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Parallel Simulations of Flow

The introduction of the computer into engineering techniques has resulted in the growth of a completely new field termed computational fluid dynamics (CFD). This field has led to the development of new mathematical methods for solving the equations of fluid mechanics. These improved methods have permitted advanced simulations of flow phenomena on the computer. As such calculations are very time consuming and inherently parallel the use of multiprocessor systems for this task seems to be a very natural idea.

An explicit finite element scheme based on a two step Taylor-Galerkin algorithm allows the solution of the Euler and Navier-Stokes Equations for a wide variety of flow problems. To obtain useful results for realistic problems one has to use grids with an extremely high density to get a good resolution of the interesting parts of a given flow. Since these details are often limited to small regions of the calculation domain, it is efficient to use unstructured grids to reduce the number of elements and grid points.

One problem arising when implementing parallel algorithms is the lack of standards both on the hardware and software side. As things like processor topology, parallel operating system, programming languages, etc. have a much greater influence on parallel than on sequential algorithms, one has to choose an environment where it is possible to get results which can be generalized to a larger set of other environments.

We think that future supercomputers will be massively parallel systems of the MIMD class with distributed memory and strong communication capabilities. The hardware platforms which are availiable for us - Transputer systems of different sizes - fulfill these demands.

We think the model for parallelism should be message passing integrated into standard programming languages. So we implement our parallel algorithms in C using the Parix programming environment, which supplies a very flexible and comfortable interprocessor communication library. This programming model seems to be very close to a message passing standard which has to be set up in the near future.

The principle idea for the parallelization of a grid based algorithm is a division of this grid into parts which can be calculated separately on different processors. In our case this is possible, because we use a time stepping algorithm where in every time step the calculations for one element only depend on the values of elements which have nodes in common with this element. All inner nodes of a separate part of the grid can be calculated independently from other parts. The border nodes of every part must then be corrected after each time step using interprocessor communication.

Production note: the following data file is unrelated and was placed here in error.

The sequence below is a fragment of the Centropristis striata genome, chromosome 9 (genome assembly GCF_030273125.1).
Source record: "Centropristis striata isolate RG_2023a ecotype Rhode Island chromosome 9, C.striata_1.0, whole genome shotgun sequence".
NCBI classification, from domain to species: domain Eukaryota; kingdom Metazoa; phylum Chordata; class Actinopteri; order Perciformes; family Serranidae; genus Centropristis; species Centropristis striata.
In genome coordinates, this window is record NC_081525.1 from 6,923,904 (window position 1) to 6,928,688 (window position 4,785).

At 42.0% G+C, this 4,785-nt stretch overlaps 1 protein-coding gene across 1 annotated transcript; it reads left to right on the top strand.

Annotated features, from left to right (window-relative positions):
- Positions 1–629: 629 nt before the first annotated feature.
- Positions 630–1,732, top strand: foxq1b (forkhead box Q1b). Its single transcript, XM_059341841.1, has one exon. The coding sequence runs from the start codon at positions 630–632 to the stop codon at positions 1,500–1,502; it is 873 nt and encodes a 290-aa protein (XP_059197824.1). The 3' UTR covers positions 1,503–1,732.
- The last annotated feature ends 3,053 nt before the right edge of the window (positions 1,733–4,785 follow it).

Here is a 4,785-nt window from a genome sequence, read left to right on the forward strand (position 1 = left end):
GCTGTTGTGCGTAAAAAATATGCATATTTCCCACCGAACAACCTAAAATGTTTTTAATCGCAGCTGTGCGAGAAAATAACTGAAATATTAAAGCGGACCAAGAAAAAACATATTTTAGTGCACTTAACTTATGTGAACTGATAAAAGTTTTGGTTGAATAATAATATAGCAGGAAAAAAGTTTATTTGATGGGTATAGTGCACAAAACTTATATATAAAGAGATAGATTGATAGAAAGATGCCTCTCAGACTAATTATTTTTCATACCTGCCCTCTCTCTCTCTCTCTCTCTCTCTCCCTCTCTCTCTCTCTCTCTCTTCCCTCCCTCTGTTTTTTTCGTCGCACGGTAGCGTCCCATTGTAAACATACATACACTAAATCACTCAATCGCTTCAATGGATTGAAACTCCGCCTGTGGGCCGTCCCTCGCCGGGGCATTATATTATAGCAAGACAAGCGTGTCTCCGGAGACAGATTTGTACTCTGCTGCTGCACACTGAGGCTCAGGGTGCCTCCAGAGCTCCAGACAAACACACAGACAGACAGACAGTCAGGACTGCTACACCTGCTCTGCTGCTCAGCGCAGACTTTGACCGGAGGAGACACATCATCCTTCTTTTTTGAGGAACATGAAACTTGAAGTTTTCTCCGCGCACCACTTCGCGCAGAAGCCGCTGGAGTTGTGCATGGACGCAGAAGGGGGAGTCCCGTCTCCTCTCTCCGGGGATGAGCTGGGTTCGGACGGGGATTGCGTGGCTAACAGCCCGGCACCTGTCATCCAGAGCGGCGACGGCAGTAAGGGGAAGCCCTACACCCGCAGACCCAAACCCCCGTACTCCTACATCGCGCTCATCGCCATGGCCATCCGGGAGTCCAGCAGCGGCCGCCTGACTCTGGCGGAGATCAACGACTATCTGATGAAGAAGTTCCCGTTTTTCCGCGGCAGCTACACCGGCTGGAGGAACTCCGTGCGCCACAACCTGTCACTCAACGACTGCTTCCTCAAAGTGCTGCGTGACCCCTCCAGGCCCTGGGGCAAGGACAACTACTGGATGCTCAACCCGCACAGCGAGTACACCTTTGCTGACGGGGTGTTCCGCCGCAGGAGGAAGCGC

To get an efficient program with this kind of parallelization, which is known as data decomposition, we have to choose a logical topology for the processor network, which is suitable for the given problem. Our research has shown that for the two-dimensional grids we are using a 2D-mesh is a good choice.

The main problem to solve is the implementation of a decomposition algorithm which reads in the global data structures, calculates a division of the grid and distributes the corresponding local data sets to the appropriate processor of the parallel system. Such a division often requires interprocessor connections which are not supplied by the basic logical topology. These connections are built dynamically with the so called virtual links of Parix.

The essential part of the whole program is the division algorithm which determinates the quality of the resulting distribution. This algorithm has to take different facts into consideration to achieve efficient parallel calculations. First it must ensure that all processors have nearly equal calculation times, because idle processors slow down the speedup. To achieve this we first distribute the elements as evenly as possible and then minimize the overhead caused by double calculated nodes and resulting communications.

Another point which has to be taken into account is the time consumed by the division algorithm itself which must be considerably less than that of the actual flow calculation. Therefore we cannot calculate an optimal solution for this NP-complete problem, but have to develop a good heuristic.

This task is mostly sequential and as the program has to deal with large global data sets we decided to map this process onto a workstation outside the Transputer system. Since nowadays such a workstation is much faster than a single Transputer, this is no patchedup solution, but the performance of the whole calculation even increases.

As a result of the achieved fast calculations we were able to implement an on-line visualization of the flows. The ability of interaction between the user and the parallel algorithm was achieved by implementing this on-line-graphic as a X-application running on a workstation connected via pipes to the Transputer system.

Summarizing the above one can say, that the use of modern parallel computers fulfill the demands of number crunching problems in the field of computational fluid dynamics and should be a new alternative in the future of supercomputing in CFD.

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